Back in the mid-1970s, I made my first skydive. After that first jump, I always wanted to jump a motorcycle out of a plane. Years went by and I dealt with a few injuries, but in 2009 I found myself at a DZ in Michigan talking to Todd Aimes, an AFF and tandem instructor, rigger and pilot.
A lot of guys had done motorcycle jumps before then, but to my knowledge, nobody had successfully landed with one. As a former motorcycle racer, I wasn’t a stranger to riding them or getting air with them; I’d hopped over 13 cars with no landing ramp before.
So I told Todd my idea, and he said “Let’s do this.” At first we looked for a plane but took our second choice, a hot-air balloon. I called Eric Horton, owner of Captain Fogg Balloon Rides in Fenton, who hooked me up with a lift. Then I called Scott Parker, the nine-time American Motorcycle Association Grand National Champion, who got me a brand new 2009 YZ-Yamaha. Meanwhile, Todd and I sat down and started to work on how to do this jump.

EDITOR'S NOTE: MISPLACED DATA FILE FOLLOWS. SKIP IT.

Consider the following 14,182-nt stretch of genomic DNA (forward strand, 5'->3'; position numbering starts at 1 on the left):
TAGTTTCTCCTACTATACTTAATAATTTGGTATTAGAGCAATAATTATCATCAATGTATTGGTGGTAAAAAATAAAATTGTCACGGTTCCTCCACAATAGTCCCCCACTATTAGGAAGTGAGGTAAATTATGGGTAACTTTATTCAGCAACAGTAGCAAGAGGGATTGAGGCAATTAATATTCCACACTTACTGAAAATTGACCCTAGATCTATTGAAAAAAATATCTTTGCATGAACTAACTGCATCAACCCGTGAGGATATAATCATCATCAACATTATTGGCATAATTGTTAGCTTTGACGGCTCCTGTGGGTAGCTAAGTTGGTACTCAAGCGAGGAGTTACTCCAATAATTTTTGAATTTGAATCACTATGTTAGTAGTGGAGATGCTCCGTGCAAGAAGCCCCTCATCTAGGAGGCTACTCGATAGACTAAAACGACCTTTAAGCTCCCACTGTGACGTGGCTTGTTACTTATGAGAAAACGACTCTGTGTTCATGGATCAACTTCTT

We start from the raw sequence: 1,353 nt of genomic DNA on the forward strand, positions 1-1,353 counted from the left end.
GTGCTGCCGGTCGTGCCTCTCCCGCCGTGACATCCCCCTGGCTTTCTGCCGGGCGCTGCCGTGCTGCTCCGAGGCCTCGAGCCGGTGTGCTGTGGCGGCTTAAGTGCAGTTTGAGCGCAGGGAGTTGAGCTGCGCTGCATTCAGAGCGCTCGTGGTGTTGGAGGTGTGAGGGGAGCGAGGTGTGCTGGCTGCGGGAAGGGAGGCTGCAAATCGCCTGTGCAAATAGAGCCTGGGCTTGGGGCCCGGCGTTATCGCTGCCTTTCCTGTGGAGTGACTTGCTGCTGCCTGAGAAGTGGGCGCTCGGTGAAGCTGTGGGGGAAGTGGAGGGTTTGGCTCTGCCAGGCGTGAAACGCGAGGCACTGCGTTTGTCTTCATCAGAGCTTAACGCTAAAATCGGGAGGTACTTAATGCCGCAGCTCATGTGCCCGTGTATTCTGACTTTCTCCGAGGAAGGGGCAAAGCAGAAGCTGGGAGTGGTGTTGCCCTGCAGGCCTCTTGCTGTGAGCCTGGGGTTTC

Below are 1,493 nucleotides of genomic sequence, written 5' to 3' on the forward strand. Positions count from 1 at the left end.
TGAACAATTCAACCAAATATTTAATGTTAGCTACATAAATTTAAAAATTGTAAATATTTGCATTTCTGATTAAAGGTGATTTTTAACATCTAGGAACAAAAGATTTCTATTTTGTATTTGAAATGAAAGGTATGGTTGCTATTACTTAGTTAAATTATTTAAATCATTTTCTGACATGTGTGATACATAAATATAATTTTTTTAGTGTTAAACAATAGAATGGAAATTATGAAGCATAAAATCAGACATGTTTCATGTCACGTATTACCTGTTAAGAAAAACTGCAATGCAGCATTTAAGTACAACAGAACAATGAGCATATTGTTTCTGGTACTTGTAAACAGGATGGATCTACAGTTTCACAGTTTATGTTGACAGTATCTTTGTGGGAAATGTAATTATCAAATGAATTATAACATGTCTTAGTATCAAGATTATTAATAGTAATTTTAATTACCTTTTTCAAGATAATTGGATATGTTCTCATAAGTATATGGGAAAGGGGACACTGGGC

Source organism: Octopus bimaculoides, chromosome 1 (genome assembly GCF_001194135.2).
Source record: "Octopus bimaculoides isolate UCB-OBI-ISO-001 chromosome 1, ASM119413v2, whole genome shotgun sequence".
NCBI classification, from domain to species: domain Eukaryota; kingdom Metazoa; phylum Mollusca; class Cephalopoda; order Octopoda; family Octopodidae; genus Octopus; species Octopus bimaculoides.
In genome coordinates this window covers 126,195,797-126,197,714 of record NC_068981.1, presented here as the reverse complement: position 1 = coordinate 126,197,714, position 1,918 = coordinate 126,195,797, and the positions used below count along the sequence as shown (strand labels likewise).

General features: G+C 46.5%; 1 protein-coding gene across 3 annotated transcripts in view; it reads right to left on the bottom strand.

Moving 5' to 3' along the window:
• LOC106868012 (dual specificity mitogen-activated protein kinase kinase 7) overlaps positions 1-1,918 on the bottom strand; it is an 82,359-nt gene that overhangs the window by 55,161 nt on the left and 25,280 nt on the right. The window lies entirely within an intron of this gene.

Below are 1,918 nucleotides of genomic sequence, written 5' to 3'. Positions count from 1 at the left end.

I was to hang beneath the basket of the balloon, attached to the motorcycle with what was basically a tandem harness. It was clipped onto my D-rings, with laterals running back to my container and webbing down and around the motorcycle. There was a quick-release system for me as well as one for the motorcycle, which had a reserve chute of its own, and an extra safety line we would disconnect at 1,000 feet up.
On my first attempt in November 2009, I released at 6,000 feet, but on deployment the bag hit the bottom of the reserve, and what a line twist! At 3,000 feet, I used the quick release on the motorcycle, and the 26-foot LoPo reserve worked great. The Yamaha landed in a farmer’s field and stood on two wheels for five or six seconds before falling over. I thought about deploying my own reserve, but after losing the weight of the motorcycle, my lines unraveled and I landed in the field as well.
After reviewing the video, we decided to use a Fox BASE canopy for my main instead, and put it in a sleeve. On November 28, 2009, I made the second attempt at the jump. Haha! The deployment went great, and what a ride.
My initial plan had been to land downwind in order to gain some lateral speed for the motorcycle, but at 500 feet I decided against it. I turned to do a normal landing into the wind, which posed a new problem: Do I hold onto the handlebars and ride in the landing, or do I let go of them to flare? At 30 feet, I gave the canopy a little bit of brakes, and at 10 feet, I eased up and grabbed the handlebars and landed.
And not only did I land with the motorcycle; I rode it away afterward.
Bernie Williams | D-23307